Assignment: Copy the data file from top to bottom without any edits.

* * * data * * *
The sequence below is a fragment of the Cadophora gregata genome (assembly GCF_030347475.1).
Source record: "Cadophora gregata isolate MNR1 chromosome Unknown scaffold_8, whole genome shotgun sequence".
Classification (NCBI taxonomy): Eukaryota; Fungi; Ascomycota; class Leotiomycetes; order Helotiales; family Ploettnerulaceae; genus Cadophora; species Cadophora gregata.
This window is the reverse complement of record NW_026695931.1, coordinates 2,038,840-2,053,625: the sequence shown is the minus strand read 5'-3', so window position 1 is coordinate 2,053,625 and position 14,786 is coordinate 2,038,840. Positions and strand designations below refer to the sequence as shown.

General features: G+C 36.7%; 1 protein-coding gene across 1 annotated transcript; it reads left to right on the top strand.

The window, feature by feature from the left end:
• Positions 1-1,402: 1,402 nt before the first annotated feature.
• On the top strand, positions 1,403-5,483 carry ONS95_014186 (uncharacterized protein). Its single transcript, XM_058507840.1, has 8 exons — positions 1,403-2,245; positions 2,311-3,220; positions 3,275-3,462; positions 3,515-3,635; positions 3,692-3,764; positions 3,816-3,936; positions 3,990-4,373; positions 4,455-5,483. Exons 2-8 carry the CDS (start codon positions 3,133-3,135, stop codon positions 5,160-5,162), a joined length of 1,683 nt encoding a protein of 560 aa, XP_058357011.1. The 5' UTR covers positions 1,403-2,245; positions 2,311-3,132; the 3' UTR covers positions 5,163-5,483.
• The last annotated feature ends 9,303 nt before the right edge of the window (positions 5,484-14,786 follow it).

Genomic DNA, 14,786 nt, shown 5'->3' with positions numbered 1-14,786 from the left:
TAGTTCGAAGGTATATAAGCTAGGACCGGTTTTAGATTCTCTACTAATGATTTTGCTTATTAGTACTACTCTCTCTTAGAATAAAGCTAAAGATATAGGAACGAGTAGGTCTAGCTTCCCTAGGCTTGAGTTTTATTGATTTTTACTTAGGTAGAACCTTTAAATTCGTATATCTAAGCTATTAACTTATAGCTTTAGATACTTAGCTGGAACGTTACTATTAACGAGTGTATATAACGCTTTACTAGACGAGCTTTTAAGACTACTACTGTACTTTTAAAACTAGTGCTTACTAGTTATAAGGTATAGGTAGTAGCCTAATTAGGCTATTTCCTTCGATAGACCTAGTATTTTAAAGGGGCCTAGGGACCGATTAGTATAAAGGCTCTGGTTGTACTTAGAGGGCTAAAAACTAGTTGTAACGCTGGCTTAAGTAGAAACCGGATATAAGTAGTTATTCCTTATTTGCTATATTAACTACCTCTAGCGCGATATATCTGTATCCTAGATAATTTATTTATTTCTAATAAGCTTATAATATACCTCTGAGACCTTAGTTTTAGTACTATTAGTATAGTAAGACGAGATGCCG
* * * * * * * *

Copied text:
The sequence below is a fragment of the Cadophora gregata genome (assembly GCF_030347475.1).
Source record: "Cadophora gregata isolate MNR1 chromosome Unknown scaffold_8, whole genome shotgun sequence".
Classification (NCBI taxonomy): Eukaryota; Fungi; Ascomycota; class Leotiomycetes; order Helotiales; family Ploettnerulaceae; genus Cadophora; species Cadophora gregata.
This window is the reverse complement of record NW_026695931.1, coordinates 2,038,840-2,053,625: the sequence shown is the minus strand read 5'-3', so window position 1 is coordinate 2,053,625 and position 14,786 is coordinate 2,038,840. Positions and strand designations below refer to the sequence as shown.

General features: G+C 36.7%; 1 protein-coding gene across 1 annotated transcript; it reads left to right on the top strand.

The window, feature by feature from the left end:
• Positions 1-1,402: 1,402 nt before the first annotated feature.
• On the top strand, positions 1,403-5,483 carry ONS95_014186 (uncharacterized protein). Its single transcript, XM_058507840.1, has 8 exons — positions 1,403-2,245; positions 2,311-3,220; positions 3,275-3,462; positions 3,515-3,635; positions 3,692-3,764; positions 3,816-3,936; positions 3,990-4,373; positions 4,455-5,483. Exons 2-8 carry the CDS (start codon positions 3,133-3,135, stop codon positions 5,160-5,162), a joined length of 1,683 nt encoding a protein of 560 aa, XP_058357011.1. The 5' UTR covers positions 1,403-2,245; positions 2,311-3,132; the 3' UTR covers positions 5,163-5,483.
• The last annotated feature ends 9,303 nt before the right edge of the window (positions 5,484-14,786 follow it).

Genomic DNA, 14,786 nt, shown 5'->3' with positions numbered 1-14,786 from the left:
TAGTTCGAAGGTATATAAGCTAGGACCGGTTTTAGATTCTCTACTAATGATTTTGCTTATTAGTACTACTCTCTCTTAGAATAAAGCTAAAGATATAGGAACGAGTAGGTCTAGCTTCCCTAGGCTTGAGTTTTATTGATTTTTACTTAGGTAGAACCTTTAAATTCGTATATCTAAGCTATTAACTTATAGCTTTAGATACTTAGCTGGAACGTTACTATTAACGAGTGTATATAACGCTTTACTAGACGAGCTTTTAAGACTACTACTGTACTTTTAAAACTAGTGCTTACTAGTTATAAGGTATAGGTAGTAGCCTAATTAGGCTATTTCCTTCGATAGACCTAGTATTTTAAAGGGGCCTAGGGACCGATTAGTATAAAGGCTCTGGTTGTACTTAGAGGGCTAAAAACTAGTTGTAACGCTGGCTTAAGTAGAAACCGGATATAAGTAGTTATTCCTTATTTGCTATATTAACTACCTCTAGCGCGATATATCTGTATCCTAGATAATTTATTTATTTCTAATAAGCTTATAATATACCTCTGAGACCTTAGTTTTAGTACTATTAGTATAGTAAGACGAGATGCCG